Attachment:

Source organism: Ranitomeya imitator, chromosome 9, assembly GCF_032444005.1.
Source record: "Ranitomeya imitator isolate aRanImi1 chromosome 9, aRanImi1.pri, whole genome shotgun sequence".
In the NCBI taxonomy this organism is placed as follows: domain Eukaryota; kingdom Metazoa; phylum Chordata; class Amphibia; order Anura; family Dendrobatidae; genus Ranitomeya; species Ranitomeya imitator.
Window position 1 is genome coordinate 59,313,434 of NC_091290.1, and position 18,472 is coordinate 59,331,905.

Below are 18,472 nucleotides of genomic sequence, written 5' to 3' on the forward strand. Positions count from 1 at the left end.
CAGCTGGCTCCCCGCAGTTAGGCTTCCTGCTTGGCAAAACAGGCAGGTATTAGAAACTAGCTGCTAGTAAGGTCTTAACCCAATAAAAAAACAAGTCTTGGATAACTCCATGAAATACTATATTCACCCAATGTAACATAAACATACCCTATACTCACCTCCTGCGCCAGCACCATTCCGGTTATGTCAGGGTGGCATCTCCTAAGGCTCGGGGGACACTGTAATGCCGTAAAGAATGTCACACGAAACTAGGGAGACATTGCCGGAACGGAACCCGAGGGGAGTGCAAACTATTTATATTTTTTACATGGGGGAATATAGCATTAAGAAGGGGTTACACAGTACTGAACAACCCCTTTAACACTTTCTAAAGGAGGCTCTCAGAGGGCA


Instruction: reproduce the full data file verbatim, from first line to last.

Source organism: Ranitomeya imitator, chromosome 9, assembly GCF_032444005.1.
Source record: "Ranitomeya imitator isolate aRanImi1 chromosome 9, aRanImi1.pri, whole genome shotgun sequence".
In the NCBI taxonomy this organism is placed as follows: domain Eukaryota; kingdom Metazoa; phylum Chordata; class Amphibia; order Anura; family Dendrobatidae; genus Ranitomeya; species Ranitomeya imitator.
Window position 1 is genome coordinate 59,313,434 of NC_091290.1, and position 18,472 is coordinate 59,331,905.

Below are 18,472 nucleotides of genomic sequence, written 5' to 3' on the forward strand. Positions count from 1 at the left end.
CAGCTGGCTCCCCGCAGTTAGGCTTCCTGCTTGGCAAAACAGGCAGGTATTAGAAACTAGCTGCTAGTAAGGTCTTAACCCAATAAAAAAACAAGTCTTGGATAACTCCATGAAATACTATATTCACCCAATGTAACATAAACATACCCTATACTCACCTCCTGCGCCAGCACCATTCCGGTTATGTCAGGGTGGCATCTCCTAAGGCTCGGGGGACACTGTAATGCCGTAAAGAATGTCACACGAAACTAGGGAGACATTGCCGGAACGGAACCCGAGGGGAGTGCAAACTATTTATATTTTTTACATGGGGGAATATAGCATTAAGAAGGGGTTACACAGTACTGAACAACCCCTTTAACACTTTCTAAAGGAGGCTCTCAGAGGGCA